A good part of appreciating them is in understanding how they were created. Each was woven on an enormous loom, worked by several artisans at once.
The weavers didn't come up with the designs; all the images were taken from large paintings mounted on a wall behind the loom that guided the weavers.
Those paintings were (and still are) called cartoons, a term we think of as relating to humor. The word came from the Italian cartone, or sturdy paper. By the 16th century, some of the greatest artists of the time were creating cartoons for royal patrons and the Vatican, and they were often prized as much as the tapestries they inspired. Cartoons by Peter Paul Rubens in the Ringling Museum are among its most treasured art, for example.
A set of tapestries of the size and detail on display took years to weave and could cost as much as a battleship. Study some of the details and you'll understand why.
Several parts of the story are compressed into a single tapestry, in some cases to move things along. In the first of the set, Mars Embraces Rhea Silvia (love the euphemism) is the main scene in which the bearded god, robed in a red cloak, symbolically places his hand on her belly. To the left is a smaller bit with Rhea Silvia, several months later, ashamed at discovering she's pregnant, being consoled by a handmaiden. Even tinier is the twins' birth, seen through a window in a castle tower. The sequence moves your eye around and up, then back again.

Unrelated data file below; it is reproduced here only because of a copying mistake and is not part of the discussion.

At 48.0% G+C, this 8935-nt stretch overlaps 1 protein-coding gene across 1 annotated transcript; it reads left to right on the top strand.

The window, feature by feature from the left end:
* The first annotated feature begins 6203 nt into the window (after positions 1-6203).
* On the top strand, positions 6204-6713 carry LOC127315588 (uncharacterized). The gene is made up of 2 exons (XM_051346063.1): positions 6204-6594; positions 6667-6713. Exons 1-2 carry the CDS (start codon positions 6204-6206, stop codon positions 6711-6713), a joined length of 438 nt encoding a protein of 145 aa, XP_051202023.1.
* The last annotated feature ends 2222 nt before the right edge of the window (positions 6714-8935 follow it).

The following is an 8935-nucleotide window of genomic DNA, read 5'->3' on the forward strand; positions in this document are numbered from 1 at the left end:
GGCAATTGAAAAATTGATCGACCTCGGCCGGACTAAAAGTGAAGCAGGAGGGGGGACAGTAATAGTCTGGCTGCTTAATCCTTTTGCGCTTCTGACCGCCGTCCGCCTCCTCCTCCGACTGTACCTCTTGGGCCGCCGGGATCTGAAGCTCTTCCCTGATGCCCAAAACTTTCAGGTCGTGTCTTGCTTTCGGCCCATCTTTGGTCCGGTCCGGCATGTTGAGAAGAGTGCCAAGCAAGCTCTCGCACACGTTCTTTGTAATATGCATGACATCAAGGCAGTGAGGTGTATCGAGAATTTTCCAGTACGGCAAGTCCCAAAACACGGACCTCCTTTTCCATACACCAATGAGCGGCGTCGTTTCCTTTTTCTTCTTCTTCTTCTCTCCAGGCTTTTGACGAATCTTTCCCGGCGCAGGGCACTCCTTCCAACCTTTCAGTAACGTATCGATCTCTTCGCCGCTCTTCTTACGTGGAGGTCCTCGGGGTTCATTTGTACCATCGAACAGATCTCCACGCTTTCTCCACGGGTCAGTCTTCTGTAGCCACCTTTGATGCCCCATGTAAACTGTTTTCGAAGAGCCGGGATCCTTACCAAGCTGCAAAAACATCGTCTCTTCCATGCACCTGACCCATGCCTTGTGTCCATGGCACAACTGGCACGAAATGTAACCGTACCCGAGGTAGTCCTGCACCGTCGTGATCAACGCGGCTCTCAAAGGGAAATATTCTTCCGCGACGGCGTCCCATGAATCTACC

The detail the master weavers could tease from mixing the threads — a far less subtle material than paint — is remarkable. Get as close as you can to the works and you'll be lost in a puzzle of colors that, from a distance, blend together as bodies, clothing and landscape. The gold thread is used to specific effect. It's often woven to suggest dimension, such as the braiding on a sandal or embroidery on a hem, like the thick swabs of paint on a canvas known as impasto.
Though the weavers used many tones, the tapestries have a subtle tonality. It makes the use of red stand out, first in Mars' cloak and later on as the twins grow up. Romulus always wears it, as well as armor resembling that of his famous father. Remus is dressed like a shepherd. When the brothers defeat Amulius, Romulus presents his head to his grandfather as his brother looks on. The red denotes Romulus as the more warlike, and therefore victorious, brother.
And Romulus also concocted the scheme, as ruler of Rome, to deliver women to the predominantly male population of his city by luring villagers from nearby hills to a "combat spectacle," which became the Rape of the Sabine Women. The event, in which the women were abducted and forced to marry Romans, has been the subject of many sculptures and paintings through the centuries. It's portrayed here, too, with Romulus at the center, leading a young woman to a tryst in the woods. In deference to Emperor Matthias, who was paying for it and who probably identified with the founder of Rome, the woman looks pretty happy about the coming union.
It's a good yarn in every way.
Lennie Bennett can be reached at firstname.lastname@example.org or (727) 893-8293.